1. ITS TRUE BEAUTY, HOWEVER, WAS THAT IT WORKED.

There was little certainty about what to expect once Armstrong and Buzz Aldrin left the relative safety of the Apollo 11 spacecraft. This was not lost on Armstrong, who sent a letter of thanks to the crew who designed his spacesuit.

2. AMERICA MUST DECIDE IF IT WISHES TO REMAIN A LEADER IN SPACE.

It's no secret that NASA's budget has all but disappeared in recent years. Neil, along with James Lovell and Eugene Cernan, had a few things to say about that. The three wrote an open letter to President Obama, urging him not to forfeit the United States' progress in space exploration and technology. It ends with a sobering prediction, and some advice:

For The United States, the leading space faring nation for nearly half a century, to be without carriage to low Earth orbit and with no human exploration capability to go beyond Earth orbit for an indeterminate time into the future, destines our nation to become one of second or even third rate stature. While the President’s plan envisages humans traveling away from Earth and perhaps toward Mars at some time in the future, the lack of developed rockets and spacecraft will assure that ability will not be available for many years.

Without the skill and experience that actual spacecraft operation provides, the USA is far too likely to be on a long downhill slide to mediocrity. America must decide if it wishes to remain a leader in space. If it does, we should institute a program which will give us the very best chance of achieving that goal.

(Here's the letter in full.)

3. ALL OF THIS KNOWLEDGE IS YOURS FOR THE TAKING.

In 1971, the children's librarian of Troy, Michigan's new public library wrote dozens of letters to notable figures across the globe, asking them to address the children of Troy and speak about the importance of libraries, books, and reading. Among the replies was this note from Armstrong:

Through books you will meet poets and novelists whose creations will fire your imagination. You will meet the great thinkers who will share with you their philosophies, their concepts of the world, of humanity and of creation. You will learn about events that have shaped our history, of deeds both noble and ignoble. All of this knowledge is yours for the taking… Your library is a storehouse for mind and spirit. Use it well.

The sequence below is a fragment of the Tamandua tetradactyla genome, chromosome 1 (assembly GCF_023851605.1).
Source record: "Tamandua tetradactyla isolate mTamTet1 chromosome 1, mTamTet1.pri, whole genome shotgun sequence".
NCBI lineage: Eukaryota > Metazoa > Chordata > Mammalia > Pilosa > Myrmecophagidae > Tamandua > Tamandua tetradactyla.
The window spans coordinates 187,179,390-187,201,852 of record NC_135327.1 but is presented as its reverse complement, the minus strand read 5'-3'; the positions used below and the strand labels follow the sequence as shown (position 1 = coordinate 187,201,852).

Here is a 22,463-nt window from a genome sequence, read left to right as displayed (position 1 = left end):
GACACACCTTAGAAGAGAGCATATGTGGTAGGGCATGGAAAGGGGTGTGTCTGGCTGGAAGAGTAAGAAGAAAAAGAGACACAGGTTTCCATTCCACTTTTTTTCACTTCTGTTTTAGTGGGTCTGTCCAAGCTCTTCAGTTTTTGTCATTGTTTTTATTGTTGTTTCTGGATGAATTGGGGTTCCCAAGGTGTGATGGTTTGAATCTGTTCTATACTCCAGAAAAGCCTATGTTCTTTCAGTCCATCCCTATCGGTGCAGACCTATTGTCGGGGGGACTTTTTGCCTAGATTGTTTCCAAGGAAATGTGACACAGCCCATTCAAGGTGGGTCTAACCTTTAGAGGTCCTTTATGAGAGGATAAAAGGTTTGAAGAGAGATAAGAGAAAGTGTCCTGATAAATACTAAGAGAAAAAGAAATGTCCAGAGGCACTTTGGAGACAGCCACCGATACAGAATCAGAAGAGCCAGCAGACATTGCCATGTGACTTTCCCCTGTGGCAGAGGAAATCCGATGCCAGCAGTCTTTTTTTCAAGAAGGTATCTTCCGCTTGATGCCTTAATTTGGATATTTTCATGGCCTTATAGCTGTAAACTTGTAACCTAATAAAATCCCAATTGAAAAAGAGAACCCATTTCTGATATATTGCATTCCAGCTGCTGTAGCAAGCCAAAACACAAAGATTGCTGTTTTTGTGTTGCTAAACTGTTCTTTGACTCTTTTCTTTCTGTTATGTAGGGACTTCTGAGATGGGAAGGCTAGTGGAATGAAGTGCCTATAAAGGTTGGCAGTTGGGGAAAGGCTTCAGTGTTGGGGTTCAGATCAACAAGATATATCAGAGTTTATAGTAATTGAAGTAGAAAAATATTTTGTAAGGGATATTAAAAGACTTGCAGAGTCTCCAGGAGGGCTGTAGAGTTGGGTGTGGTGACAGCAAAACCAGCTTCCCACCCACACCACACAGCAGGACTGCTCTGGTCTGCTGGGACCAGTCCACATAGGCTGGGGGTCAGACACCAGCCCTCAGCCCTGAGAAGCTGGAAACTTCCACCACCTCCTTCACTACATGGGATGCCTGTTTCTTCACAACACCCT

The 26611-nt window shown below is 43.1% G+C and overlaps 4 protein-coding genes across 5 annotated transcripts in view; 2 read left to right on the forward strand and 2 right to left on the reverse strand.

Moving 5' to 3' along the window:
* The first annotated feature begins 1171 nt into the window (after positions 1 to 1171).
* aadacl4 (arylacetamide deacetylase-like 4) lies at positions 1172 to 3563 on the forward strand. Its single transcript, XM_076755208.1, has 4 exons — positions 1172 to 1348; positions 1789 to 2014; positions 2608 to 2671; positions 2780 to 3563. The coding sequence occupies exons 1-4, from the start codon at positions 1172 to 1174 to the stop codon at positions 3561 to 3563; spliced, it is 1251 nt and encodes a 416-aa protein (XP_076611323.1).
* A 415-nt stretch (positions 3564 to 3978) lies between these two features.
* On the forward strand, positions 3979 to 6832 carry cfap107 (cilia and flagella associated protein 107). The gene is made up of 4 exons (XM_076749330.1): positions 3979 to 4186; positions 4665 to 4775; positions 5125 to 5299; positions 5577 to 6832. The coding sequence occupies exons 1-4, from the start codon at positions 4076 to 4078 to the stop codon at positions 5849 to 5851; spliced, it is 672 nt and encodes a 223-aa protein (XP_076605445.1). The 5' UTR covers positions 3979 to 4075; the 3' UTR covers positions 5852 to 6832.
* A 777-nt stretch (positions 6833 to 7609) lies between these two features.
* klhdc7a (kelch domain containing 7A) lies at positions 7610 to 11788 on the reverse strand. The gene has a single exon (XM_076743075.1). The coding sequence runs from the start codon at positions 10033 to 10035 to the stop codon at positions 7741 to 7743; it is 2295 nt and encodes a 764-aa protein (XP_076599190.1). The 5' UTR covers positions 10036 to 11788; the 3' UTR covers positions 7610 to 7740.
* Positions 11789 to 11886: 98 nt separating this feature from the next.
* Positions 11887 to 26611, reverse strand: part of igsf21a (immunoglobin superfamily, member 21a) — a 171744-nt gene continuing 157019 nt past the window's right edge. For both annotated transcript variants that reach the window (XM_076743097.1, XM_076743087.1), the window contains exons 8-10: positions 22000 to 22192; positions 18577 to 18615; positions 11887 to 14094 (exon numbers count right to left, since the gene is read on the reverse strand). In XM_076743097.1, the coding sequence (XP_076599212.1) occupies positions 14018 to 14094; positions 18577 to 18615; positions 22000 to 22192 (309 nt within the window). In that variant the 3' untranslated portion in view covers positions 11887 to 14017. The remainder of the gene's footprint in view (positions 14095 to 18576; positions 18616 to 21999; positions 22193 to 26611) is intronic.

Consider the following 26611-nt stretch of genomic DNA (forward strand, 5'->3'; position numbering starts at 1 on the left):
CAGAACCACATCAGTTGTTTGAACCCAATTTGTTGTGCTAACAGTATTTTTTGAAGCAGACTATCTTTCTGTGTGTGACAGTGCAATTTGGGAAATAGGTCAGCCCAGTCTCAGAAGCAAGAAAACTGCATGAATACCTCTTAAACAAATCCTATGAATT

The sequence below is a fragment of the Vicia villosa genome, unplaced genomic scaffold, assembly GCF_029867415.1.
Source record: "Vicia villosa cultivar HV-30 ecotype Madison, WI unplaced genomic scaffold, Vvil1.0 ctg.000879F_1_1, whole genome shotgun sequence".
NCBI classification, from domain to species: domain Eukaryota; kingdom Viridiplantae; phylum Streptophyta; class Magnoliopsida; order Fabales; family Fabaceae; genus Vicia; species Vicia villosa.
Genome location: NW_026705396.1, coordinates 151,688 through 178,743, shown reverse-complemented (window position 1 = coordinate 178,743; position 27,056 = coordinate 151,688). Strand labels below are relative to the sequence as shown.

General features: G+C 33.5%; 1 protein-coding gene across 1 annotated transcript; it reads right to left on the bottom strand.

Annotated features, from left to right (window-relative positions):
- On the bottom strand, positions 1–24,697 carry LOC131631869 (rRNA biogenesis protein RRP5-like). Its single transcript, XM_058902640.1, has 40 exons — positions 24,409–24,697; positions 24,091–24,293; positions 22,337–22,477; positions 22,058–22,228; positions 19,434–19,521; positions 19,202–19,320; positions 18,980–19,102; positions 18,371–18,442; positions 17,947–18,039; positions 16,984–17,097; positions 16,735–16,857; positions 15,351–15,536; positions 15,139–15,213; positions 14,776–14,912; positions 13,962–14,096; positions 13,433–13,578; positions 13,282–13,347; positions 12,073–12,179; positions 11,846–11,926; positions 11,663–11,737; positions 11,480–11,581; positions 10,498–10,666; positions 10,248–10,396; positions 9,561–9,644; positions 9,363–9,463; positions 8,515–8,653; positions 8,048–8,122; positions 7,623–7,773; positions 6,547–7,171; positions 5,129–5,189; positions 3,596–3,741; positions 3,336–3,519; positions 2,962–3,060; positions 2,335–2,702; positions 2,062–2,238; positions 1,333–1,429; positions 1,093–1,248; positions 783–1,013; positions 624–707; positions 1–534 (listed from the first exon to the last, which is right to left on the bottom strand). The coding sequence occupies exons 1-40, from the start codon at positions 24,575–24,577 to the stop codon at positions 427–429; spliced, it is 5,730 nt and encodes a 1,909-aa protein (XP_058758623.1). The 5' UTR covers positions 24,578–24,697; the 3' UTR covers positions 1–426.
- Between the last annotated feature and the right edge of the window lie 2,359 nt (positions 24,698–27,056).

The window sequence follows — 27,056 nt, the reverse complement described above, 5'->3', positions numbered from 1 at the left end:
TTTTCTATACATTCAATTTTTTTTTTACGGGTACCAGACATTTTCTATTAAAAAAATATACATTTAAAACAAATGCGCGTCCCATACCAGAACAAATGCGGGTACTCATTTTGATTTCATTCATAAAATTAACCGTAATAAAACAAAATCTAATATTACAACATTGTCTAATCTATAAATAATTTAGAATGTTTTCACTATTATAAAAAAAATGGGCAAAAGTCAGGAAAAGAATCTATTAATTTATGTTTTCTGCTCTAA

4. I FIND THAT MYSTIFYING.

After NPR's Robert Krulwich wondered aloud on-air why the astronauts stayed so close to the landing site (less than 100 yards from their lander), a helpful Armstrong sent over a lengthy letter of explanation, which ended with a little insight about the importance of space exploration (emphasis added):

Later Apollo flights were able to do more and move further in order to cover larger areas, particularly when the Lunar Rover vehicle became available in 1971. But in KRULWICH WONDERS, you make an important point, which I emphasized to the House Science and Technology Committee. During my testimony in May I said, "Some question why Americans should return to the Moon. "After all," they say "we have already been there." I find that mystifying. It would be as if 16th century monarchs proclaimed that "we need not go to the New World, we have already been there." Or as if President Thomas Jefferson announced in 1803 that Americans "need not go west of the Mississippi, the Lewis and Clark Expedition has already been there." Americans have visited and examined 6 locations on Luna, varying in size from a suburban lot to a small township. That leaves more than 14 million square miles yet to explore.

I have tried to give a small insight into your question “Who knew?”

I hope it is helpful.

(Read the full transcript here.)

5. IT CERTAINLY WAS EXCITING FOR ME.

On the 40th anniversary of the Apollo landing, Armstrong wrote a personal letter of tribute to the Canberra Deep Space Communications Complex, which provided the communications between Apollo 11 and mission control. In part, it reads:

We were involved in doing what many thought to be impossible, putting humans on Earth’s moon.

Science fiction writers thought it would be possible. H. G. Wells, Jules Verne, and other authors found ways to get people to the moon. But none of those writers foresaw any possibility of the lunar explorers being able to communicate with Earth, transmit data, position information, or transmit moving pictures of what they saw back to Earth. The authors foresaw my part of the adventure, but your part was beyond their comprehension.

All the Apollo people were working hard, working long hours, and were dedicated to making certain everything they did, they were doing to the very best of their ability. And I am confident that those of you who were working with us forty years ago, were working at least that hard. It would be impossible to overstate the appreciation that we on the crew feel for your dedication and the quality of your work.

The full text is available on the Honeysuckle Creek Tracking Station website.

6. NEXT TIME, BUTT OUT OF OUR BUSINESS!

After a surprise appearance in "Mystery On the Moon," issue #98 of The Fantastic Four, wherein our intrepid explorers are saved by four mutants in space, this brief note arrived in Stan Lee and Jack Kirby's mailbox. Was it real? Who knows. But the sentiment remains: We don't need your superheroes to get to the moon—we have science

This post originally appeared in 2012.